I'm assuming this is a response to what I said, sorry if it's not. I was doing the calculations to get wattage from resistance given the specs of the board. I agree with everything you are saying. And that's the point. All this math is needed. I'm an engineer, I don't dislike math. I just find it odd that we call a device a 200W device because the manufacture says you can set the wattage up that high. Think about it, the range that the DNA 200 can hit the 200W is actually pretty good. Let's say I made a device that could only hit 200W at one resistance (I'm to lazy to do the math right now but if you picked the right voltage and current limits you could do it). I could call this a 200W device. I wouldn't really be lieing would I? But it's not anywhere near as capable as the DNA 200. That's why I think defining boards based on the maximum wattage makes little sense. I also don't see a reason to limit the maximum wattage you can set (other than marketing). If you set the device to a wattage it can't provide, it just does the highest it can. It already does that. So what's the point of a wattage limit? Do you see how the wattage is pretty arbitrary?
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smartalec1020 said:

I'm assuming this is a response to what I said, sorry if it's not. I was doing the calculations to get wattage from resistance given the specs of the board. I agree with everything you are saying. And that's the point. All this math is needed. I'm an engineer, I don't dislike math. I just find it odd that we call a device a 200W device because the manufacture says you can set the wattage up that high. Think about it, the range that the DNA 200 can hit the 200W is actually pretty good. Let's say I made a device that could only hit 200W at one resistance (I'm to lazy to do the math right now but if you picked the right voltage and current limits you could do it). I could call this a 200W device. I wouldn't really be lieing would I? But it's not anywhere near as capable as the DNA 200. That's why I think defining boards based on the maximum wattage makes little sense. I also don't see a reason to limit the maximum wattage you can set (other than marketing). If you set the device to a wattage it can't provide, it just does the highest it can. It already does that. So what's the point of a wattage limit? Do you see how the wattage is pretty arbitrary?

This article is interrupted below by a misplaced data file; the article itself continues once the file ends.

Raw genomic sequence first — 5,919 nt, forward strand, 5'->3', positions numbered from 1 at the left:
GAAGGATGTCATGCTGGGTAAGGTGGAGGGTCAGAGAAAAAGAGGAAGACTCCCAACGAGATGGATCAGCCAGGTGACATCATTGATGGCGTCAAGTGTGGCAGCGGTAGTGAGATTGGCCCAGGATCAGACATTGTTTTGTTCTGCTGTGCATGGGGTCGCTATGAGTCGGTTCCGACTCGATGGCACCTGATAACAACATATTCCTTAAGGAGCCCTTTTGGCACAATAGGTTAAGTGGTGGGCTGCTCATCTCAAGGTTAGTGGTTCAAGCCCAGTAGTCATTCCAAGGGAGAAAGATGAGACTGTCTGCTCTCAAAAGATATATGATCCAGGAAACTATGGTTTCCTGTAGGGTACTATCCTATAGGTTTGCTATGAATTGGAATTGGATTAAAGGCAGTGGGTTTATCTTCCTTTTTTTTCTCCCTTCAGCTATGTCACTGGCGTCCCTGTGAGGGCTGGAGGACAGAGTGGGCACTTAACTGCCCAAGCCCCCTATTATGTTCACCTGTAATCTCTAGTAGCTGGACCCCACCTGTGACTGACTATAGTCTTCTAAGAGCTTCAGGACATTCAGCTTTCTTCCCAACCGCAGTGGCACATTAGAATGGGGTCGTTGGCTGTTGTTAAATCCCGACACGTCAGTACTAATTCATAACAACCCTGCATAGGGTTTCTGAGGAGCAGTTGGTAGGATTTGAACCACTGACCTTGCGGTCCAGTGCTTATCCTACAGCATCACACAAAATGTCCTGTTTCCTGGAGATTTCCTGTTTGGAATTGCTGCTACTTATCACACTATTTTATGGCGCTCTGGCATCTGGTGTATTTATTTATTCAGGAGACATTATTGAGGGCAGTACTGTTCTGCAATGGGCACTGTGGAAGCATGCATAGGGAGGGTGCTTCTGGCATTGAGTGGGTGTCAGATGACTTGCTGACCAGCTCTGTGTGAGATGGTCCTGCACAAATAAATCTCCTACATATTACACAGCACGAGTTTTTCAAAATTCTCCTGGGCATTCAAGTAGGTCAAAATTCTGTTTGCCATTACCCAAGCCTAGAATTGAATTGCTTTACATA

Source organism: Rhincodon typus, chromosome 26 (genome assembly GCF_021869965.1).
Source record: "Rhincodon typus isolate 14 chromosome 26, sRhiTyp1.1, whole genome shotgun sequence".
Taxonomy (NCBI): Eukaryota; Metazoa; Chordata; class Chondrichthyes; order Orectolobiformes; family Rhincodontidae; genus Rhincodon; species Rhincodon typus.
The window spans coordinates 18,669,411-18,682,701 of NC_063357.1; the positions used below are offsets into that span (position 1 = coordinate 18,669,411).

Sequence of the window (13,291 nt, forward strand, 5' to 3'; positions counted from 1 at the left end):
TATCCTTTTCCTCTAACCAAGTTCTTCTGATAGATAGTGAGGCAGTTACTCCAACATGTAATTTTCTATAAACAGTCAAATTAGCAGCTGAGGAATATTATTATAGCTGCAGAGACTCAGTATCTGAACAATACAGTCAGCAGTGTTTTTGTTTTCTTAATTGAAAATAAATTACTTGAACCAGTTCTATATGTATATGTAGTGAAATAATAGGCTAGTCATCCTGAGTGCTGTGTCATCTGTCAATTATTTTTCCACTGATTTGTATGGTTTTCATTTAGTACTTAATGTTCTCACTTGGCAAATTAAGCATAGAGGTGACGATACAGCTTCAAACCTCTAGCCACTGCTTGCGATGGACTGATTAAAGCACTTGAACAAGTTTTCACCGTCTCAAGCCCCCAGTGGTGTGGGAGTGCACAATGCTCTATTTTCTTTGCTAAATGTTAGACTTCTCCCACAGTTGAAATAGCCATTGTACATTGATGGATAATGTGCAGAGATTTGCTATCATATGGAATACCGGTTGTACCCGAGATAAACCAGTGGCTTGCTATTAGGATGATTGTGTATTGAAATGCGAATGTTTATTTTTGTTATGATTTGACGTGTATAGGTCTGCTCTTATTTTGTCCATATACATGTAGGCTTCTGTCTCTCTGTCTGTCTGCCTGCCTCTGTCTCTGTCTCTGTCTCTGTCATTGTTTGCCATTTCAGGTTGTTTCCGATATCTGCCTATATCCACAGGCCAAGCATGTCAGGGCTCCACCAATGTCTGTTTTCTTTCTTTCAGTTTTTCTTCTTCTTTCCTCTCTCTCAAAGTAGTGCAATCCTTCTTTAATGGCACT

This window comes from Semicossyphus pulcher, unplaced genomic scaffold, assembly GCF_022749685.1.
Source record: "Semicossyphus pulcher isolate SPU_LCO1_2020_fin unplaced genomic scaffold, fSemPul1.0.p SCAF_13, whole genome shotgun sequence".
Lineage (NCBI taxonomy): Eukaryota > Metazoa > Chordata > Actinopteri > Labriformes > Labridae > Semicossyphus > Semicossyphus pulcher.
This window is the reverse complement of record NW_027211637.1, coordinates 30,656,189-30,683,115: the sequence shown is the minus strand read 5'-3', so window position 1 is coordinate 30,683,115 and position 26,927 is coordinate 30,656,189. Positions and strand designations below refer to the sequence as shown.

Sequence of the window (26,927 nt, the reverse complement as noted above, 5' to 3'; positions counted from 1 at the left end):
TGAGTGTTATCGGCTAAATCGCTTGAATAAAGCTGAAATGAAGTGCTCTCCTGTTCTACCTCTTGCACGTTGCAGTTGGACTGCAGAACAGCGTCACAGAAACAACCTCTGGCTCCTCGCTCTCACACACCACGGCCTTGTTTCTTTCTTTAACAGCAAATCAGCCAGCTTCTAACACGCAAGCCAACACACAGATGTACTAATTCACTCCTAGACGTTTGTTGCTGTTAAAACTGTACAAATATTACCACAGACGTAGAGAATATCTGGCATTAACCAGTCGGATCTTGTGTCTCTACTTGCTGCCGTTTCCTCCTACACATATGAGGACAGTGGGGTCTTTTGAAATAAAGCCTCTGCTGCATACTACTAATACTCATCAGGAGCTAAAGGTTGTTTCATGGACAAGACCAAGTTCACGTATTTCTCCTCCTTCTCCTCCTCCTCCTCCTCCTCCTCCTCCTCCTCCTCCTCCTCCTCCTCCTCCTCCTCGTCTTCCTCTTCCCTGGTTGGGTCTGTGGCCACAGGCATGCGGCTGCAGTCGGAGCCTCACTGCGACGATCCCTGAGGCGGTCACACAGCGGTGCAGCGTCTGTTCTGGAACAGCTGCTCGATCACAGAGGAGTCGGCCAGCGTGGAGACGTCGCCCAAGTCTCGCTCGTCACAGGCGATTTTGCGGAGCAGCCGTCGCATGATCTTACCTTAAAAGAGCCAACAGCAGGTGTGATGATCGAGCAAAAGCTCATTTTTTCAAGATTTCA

I was asking this questions because I was curious why 200W was chosen, it seemed arbitrary to me. But I just thought of something. I am no battery expert. Are there any negative effects of draining a battery very quickly? If there are then I could see the a potential reason to limit the wattage to lower than would the board is capable given the voltage and current limits. The higher the wattage, the faster the battery drain. So even though the board could handle it, you might not want to drain the battery that quickly. This was just a potential reason, like I said, not a battery expert.
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Limiting the wattage is limiting the input side of the circuitry and not at all arbitrary IMO. In this case that is for safe and full use of a 3s Li battery, they allow down to 3.1 V per cell rather than your mod only performing as stated with a fresh battery.   The voltage limit is again from the battery and it being a step down converter.  The current limit is hardware, as this is what makes the internals get hot.

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See, I find it insulting that this finally went in the direction I wanted it to after all my posts were deleted and I was made look like a fool who wanted to have a measuring contest with clouds because I vape on thick staple claptons on a daily basis. So now I just look like a cl0ud br0 and have no validity left in anything I said. If it's okay for people to quote electronics law at me that I've in the past on this forum clearly demonstrated I know due to being an engineer and treat me like an idiot and say I'm here to measure size, but it's not okay for me to call attention to how offensive that is to me I genuinely don't want to be a part of this community anymore. I'm out, all over this. This have given me a picture of what I need to know, and outside of getting firmware out of the thread I won't be coming back here or posting anymore. Thanks for insulting me and making me look like a fool.

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You had plenty of time to edit your posts.  I see nothing wrong with people quoting electronics law, this is the www and you cannot expect strangers to know your level of understanding.  All post are public, not a private message chain so we should be grateful when poster take the time to write an explanation that all can understand and it why this forum exists.